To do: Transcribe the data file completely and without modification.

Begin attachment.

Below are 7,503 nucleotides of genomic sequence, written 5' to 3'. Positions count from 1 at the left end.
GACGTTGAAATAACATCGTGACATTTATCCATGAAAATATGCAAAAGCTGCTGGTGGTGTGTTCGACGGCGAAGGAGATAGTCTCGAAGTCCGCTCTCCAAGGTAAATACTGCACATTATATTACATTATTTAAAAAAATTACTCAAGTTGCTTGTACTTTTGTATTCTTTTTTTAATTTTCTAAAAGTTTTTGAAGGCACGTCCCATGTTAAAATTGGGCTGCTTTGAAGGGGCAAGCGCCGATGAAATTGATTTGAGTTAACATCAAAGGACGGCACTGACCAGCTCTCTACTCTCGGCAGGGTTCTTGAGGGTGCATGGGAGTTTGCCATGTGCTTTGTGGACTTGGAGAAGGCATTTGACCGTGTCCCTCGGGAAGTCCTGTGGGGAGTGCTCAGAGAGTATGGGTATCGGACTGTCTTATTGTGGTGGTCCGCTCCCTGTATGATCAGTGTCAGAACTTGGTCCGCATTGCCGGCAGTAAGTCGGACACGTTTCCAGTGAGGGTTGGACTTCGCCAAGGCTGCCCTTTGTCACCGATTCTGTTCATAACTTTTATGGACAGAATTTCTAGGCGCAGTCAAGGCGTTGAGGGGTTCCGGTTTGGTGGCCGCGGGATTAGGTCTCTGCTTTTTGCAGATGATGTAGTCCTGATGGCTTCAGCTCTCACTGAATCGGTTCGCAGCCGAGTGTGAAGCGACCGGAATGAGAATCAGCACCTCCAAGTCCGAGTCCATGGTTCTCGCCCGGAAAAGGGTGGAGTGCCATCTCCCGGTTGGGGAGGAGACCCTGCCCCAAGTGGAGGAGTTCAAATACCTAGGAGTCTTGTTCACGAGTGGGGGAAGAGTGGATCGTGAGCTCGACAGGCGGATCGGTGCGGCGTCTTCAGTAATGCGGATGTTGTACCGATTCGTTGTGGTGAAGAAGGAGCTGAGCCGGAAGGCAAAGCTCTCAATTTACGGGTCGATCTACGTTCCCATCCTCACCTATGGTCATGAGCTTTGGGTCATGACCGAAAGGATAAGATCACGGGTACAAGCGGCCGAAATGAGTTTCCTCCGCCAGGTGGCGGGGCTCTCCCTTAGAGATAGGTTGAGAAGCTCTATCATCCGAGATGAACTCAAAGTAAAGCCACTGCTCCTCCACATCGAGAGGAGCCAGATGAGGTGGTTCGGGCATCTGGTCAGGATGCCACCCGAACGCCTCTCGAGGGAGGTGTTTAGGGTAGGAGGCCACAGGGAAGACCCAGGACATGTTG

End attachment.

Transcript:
Below are 7,503 nucleotides of genomic sequence, written 5' to 3'. Positions count from 1 at the left end.
GACGTTGAAATAACATCGTGACATTTATCCATGAAAATATGCAAAAGCTGCTGGTGGTGTGTTCGACGGCGAAGGAGATAGTCTCGAAGTCCGCTCTCCAAGGTAAATACTGCACATTATATTACATTATTTAAAAAAATTACTCAAGTTGCTTGTACTTTTGTATTCTTTTTTTAATTTTCTAAAAGTTTTTGAAGGCACGTCCCATGTTAAAATTGGGCTGCTTTGAAGGGGCAAGCGCCGATGAAATTGATTTGAGTTAACATCAAAGGACGGCACTGACCAGCTCTCTACTCTCGGCAGGGTTCTTGAGGGTGCATGGGAGTTTGCCATGTGCTTTGTGGACTTGGAGAAGGCATTTGACCGTGTCCCTCGGGAAGTCCTGTGGGGAGTGCTCAGAGAGTATGGGTATCGGACTGTCTTATTGTGGTGGTCCGCTCCCTGTATGATCAGTGTCAGAACTTGGTCCGCATTGCCGGCAGTAAGTCGGACACGTTTCCAGTGAGGGTTGGACTTCGCCAAGGCTGCCCTTTGTCACCGATTCTGTTCATAACTTTTATGGACAGAATTTCTAGGCGCAGTCAAGGCGTTGAGGGGTTCCGGTTTGGTGGCCGCGGGATTAGGTCTCTGCTTTTTGCAGATGATGTAGTCCTGATGGCTTCAGCTCTCACTGAATCGGTTCGCAGCCGAGTGTGAAGCGACCGGAATGAGAATCAGCACCTCCAAGTCCGAGTCCATGGTTCTCGCCCGGAAAAGGGTGGAGTGCCATCTCCCGGTTGGGGAGGAGACCCTGCCCCAAGTGGAGGAGTTCAAATACCTAGGAGTCTTGTTCACGAGTGGGGGAAGAGTGGATCGTGAGCTCGACAGGCGGATCGGTGCGGCGTCTTCAGTAATGCGGATGTTGTACCGATTCGTTGTGGTGAAGAAGGAGCTGAGCCGGAAGGCAAAGCTCTCAATTTACGGGTCGATCTACGTTCCCATCCTCACCTATGGTCATGAGCTTTGGGTCATGACCGAAAGGATAAGATCACGGGTACAAGCGGCCGAAATGAGTTTCCTCCGCCAGGTGGCGGGGCTCTCCCTTAGAGATAGGTTGAGAAGCTCTATCATCCGAGATGAACTCAAAGTAAAGCCACTGCTCCTCCACATCGAGAGGAGCCAGATGAGGTGGTTCGGGCATCTGGTCAGGATGCCACCCGAACGCCTCTCGAGGGAGGTGTTTAGGGTAGGAGGCCACAGGGAAGACCCAGGACATGTTG